How far is the lodge?” asks Jim. “Seven or eight miles,” I reply. “Can your chair make it there and back?” asks he, a little too concerned, methinks.
“I think so, I’ve done it before,” I say, reassuringly.
“There is that hill with switch-backs you know,” he says, not feeling reassured.
“I mean, what could possibly go wrong?” I say.
“Oh not much, just getting stuck down hill, miles from camp, late at night, in grizzly country, with about 400 pounds of dead weight on wheels,” Jim points out, sounding like someone who has had to push one of these things at one time or another.
“True … but a vehicle could rescue us if need be …” I offer.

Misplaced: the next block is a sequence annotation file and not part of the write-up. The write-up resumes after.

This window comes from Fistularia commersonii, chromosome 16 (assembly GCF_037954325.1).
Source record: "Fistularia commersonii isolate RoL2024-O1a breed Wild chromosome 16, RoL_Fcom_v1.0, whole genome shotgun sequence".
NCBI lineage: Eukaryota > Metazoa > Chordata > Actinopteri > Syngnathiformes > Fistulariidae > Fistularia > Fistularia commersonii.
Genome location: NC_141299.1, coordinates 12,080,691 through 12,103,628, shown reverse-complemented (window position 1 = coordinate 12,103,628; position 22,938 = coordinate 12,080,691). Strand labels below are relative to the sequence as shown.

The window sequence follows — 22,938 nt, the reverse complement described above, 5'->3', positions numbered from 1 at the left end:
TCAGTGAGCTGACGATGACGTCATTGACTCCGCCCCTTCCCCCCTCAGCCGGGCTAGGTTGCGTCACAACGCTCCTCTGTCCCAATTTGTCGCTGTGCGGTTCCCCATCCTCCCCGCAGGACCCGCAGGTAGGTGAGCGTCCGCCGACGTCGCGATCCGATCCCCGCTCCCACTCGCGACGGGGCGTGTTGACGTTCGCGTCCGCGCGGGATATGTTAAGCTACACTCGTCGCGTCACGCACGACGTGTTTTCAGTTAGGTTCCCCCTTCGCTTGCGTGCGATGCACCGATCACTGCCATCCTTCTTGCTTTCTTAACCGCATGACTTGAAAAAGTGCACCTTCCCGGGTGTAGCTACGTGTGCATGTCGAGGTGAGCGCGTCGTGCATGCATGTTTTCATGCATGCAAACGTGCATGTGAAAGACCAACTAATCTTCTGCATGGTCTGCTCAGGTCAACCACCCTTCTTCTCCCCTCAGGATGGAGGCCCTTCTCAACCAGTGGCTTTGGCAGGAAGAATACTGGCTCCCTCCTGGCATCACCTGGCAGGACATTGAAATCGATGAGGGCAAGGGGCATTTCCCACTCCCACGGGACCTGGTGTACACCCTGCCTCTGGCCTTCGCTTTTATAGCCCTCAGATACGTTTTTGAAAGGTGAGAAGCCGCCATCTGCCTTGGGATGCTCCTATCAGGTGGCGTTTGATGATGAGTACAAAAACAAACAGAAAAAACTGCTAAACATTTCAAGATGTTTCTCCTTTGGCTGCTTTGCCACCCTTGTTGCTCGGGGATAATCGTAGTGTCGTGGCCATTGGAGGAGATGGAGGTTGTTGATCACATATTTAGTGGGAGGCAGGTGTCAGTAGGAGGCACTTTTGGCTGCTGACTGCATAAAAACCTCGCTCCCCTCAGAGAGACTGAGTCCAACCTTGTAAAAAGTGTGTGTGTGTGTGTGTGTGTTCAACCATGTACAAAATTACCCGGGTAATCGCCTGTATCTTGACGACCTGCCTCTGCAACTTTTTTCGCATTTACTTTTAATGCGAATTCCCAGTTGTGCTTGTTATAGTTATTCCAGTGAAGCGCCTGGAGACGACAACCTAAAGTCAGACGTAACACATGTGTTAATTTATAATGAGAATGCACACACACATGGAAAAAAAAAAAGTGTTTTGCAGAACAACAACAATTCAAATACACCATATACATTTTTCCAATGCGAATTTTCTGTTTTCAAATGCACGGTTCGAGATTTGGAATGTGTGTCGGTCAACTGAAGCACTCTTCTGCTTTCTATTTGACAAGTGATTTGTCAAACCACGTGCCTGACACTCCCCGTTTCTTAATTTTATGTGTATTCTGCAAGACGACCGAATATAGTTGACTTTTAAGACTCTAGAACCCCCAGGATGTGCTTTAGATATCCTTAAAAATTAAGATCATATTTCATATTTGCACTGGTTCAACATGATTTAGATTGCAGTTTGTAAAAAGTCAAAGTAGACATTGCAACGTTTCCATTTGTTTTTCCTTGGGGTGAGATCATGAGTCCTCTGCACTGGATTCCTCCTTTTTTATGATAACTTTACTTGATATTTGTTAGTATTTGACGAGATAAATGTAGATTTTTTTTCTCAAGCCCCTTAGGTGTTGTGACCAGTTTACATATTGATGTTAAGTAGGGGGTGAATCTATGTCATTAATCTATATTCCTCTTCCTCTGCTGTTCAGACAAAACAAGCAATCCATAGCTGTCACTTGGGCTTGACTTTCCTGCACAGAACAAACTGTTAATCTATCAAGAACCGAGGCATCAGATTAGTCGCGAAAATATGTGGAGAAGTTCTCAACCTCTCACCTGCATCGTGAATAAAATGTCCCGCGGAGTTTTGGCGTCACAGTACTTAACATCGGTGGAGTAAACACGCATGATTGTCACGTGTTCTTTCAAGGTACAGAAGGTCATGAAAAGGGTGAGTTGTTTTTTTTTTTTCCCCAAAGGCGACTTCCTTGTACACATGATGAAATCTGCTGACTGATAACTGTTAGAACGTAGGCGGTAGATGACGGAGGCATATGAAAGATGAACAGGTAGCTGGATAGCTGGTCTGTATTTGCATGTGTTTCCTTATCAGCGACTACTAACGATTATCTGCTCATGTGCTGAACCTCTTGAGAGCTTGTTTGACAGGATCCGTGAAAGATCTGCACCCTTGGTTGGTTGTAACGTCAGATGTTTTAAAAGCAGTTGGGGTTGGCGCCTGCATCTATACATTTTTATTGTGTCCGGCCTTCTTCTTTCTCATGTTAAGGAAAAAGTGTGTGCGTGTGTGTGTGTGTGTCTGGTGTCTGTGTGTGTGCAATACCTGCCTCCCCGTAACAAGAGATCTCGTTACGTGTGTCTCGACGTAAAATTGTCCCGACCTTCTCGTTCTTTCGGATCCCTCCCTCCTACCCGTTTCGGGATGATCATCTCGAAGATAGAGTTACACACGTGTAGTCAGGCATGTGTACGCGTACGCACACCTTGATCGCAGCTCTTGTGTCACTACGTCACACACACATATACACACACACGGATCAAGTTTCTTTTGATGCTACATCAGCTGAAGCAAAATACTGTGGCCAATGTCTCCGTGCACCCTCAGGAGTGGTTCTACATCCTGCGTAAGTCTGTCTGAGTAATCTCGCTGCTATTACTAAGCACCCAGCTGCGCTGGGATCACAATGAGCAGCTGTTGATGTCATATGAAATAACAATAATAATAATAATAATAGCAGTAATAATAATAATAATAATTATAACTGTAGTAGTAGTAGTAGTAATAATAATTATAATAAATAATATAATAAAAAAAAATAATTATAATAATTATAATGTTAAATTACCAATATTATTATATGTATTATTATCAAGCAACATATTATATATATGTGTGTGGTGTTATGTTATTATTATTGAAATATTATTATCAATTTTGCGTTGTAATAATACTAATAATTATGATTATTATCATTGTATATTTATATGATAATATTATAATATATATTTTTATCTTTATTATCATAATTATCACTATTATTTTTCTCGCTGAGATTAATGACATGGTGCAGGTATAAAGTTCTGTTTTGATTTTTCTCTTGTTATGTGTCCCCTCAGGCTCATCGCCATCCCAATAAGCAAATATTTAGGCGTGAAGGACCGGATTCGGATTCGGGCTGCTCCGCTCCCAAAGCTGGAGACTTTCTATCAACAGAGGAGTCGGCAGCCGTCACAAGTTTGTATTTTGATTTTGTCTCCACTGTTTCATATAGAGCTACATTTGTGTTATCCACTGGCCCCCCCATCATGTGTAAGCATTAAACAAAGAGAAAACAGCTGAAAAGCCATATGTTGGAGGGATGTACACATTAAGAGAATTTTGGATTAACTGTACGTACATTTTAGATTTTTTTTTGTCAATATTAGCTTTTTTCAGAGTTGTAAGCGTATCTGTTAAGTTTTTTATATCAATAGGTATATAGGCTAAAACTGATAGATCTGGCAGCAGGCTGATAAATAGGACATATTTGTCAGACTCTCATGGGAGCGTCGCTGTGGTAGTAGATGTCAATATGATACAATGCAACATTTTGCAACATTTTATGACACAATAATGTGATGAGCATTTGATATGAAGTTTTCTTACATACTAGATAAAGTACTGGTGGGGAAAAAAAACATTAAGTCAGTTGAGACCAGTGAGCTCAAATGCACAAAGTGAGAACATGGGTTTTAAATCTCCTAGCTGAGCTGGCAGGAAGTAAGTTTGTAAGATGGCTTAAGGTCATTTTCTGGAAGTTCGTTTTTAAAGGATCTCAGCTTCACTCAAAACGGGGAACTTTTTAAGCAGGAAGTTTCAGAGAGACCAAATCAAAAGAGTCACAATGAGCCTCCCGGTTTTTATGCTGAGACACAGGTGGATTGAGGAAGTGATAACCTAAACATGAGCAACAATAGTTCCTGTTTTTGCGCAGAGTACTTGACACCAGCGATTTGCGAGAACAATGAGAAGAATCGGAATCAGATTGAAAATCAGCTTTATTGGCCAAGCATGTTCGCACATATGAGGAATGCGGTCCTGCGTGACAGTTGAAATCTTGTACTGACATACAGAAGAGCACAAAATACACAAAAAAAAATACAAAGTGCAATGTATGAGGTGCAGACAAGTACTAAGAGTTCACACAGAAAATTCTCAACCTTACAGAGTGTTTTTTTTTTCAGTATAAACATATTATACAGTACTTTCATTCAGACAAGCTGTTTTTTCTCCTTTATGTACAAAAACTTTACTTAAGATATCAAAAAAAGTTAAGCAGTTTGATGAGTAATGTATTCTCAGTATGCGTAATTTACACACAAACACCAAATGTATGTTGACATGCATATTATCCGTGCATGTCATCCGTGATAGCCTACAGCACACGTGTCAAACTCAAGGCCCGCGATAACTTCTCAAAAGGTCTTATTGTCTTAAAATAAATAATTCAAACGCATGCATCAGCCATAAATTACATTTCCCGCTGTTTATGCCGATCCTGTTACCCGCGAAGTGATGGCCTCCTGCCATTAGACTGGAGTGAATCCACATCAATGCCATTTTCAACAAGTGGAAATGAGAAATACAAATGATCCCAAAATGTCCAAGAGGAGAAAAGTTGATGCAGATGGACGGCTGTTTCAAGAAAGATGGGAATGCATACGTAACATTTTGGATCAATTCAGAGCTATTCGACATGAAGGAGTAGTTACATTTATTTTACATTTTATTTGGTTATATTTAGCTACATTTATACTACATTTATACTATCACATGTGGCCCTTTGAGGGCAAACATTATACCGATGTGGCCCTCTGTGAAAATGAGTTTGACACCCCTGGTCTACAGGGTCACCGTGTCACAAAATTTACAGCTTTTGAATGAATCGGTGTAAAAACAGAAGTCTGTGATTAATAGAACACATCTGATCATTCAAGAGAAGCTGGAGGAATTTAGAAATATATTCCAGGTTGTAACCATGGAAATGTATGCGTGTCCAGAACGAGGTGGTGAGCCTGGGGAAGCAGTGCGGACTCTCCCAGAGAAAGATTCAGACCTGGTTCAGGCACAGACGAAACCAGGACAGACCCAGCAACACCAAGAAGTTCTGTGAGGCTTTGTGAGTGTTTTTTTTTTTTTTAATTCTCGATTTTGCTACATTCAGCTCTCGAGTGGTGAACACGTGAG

Jim laughs. He is getting accustomed to anticipating what can go wrong when a member of the party must rely on electric-mechanical items for mobility. It is one of the harsh realities of wheelchair life, and as our equipment ages and declines, the chance of something breaking down rises — inevitably at the farthest point in the journey.
We gaze around at the amazing scenery while waiting for our wives at the trailhead. I never get tired of the Rocky Mountains. You can stare at them over and over and still find something new. Sometimes you’ll see a bear, an elk, a deer